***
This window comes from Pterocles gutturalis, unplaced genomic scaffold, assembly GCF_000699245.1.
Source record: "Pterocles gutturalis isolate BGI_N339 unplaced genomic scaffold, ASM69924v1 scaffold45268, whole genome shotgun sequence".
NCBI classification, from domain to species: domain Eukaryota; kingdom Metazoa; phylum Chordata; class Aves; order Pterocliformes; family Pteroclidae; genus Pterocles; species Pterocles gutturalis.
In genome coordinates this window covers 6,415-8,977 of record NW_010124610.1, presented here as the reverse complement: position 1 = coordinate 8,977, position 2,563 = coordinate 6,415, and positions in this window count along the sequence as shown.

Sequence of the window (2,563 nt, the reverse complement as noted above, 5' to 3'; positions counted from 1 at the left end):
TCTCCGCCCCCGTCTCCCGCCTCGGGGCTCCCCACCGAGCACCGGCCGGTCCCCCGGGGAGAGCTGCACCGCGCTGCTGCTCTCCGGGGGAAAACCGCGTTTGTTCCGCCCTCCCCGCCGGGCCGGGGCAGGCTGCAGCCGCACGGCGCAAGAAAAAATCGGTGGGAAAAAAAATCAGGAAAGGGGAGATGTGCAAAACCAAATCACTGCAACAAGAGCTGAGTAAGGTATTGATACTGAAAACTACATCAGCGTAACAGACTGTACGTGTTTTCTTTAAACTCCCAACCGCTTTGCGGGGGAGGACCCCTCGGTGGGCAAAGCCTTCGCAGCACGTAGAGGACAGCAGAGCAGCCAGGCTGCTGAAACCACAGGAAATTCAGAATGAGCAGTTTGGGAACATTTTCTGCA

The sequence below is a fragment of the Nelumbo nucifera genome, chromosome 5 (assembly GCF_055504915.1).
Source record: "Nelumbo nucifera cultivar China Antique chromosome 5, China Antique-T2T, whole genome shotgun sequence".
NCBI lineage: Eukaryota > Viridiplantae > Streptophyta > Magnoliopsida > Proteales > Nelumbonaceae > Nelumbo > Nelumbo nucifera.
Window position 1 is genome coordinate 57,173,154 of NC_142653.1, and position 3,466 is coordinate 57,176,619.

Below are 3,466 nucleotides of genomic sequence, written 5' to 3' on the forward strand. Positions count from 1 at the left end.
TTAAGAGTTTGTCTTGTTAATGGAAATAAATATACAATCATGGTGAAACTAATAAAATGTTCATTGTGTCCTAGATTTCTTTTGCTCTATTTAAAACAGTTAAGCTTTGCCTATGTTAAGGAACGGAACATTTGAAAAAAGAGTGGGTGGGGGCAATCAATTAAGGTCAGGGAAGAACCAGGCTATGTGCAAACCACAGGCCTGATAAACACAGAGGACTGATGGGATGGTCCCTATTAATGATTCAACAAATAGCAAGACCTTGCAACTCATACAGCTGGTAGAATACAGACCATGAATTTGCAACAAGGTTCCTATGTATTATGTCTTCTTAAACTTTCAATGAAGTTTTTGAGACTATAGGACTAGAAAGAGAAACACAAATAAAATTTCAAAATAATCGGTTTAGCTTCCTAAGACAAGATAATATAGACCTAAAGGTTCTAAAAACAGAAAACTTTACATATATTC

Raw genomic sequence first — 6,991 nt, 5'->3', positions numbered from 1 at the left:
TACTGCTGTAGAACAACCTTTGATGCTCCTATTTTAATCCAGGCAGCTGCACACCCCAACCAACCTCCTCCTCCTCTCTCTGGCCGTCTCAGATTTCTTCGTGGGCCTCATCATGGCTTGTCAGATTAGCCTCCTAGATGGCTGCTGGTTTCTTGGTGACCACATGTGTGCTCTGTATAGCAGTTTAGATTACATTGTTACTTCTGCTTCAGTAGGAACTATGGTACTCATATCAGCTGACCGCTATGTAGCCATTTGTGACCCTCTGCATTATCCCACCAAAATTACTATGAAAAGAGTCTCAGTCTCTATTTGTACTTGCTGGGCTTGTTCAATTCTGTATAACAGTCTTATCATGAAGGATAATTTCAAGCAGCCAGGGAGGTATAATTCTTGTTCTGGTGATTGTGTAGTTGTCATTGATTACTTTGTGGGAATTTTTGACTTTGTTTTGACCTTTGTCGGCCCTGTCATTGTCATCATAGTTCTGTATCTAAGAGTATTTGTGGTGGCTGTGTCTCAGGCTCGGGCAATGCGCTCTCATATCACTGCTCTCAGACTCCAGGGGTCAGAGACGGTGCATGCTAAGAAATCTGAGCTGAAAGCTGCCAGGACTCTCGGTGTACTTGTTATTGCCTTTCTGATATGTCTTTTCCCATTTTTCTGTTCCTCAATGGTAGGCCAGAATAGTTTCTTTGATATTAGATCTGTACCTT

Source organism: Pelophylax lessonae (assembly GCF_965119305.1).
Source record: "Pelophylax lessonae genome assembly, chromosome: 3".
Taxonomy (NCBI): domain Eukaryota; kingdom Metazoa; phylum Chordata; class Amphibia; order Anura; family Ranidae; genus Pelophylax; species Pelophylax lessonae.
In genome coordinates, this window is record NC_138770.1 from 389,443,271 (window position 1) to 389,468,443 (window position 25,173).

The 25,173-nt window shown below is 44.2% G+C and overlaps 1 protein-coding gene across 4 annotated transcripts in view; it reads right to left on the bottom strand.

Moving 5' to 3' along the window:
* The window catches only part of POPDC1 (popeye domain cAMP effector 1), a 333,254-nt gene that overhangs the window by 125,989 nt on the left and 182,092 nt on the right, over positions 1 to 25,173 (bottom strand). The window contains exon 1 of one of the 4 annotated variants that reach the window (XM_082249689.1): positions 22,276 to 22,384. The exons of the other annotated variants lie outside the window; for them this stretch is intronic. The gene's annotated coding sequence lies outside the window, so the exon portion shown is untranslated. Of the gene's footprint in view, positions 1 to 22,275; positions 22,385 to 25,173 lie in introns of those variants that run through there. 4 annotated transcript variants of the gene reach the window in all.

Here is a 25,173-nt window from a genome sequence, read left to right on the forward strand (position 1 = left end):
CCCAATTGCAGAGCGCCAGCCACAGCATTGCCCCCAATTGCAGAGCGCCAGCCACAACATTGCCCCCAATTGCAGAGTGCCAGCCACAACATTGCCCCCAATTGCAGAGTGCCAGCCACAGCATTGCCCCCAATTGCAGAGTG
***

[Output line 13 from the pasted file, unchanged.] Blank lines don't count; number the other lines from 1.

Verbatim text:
Raw genomic sequence first — 6,991 nt, 5'->3', positions numbered from 1 at the left: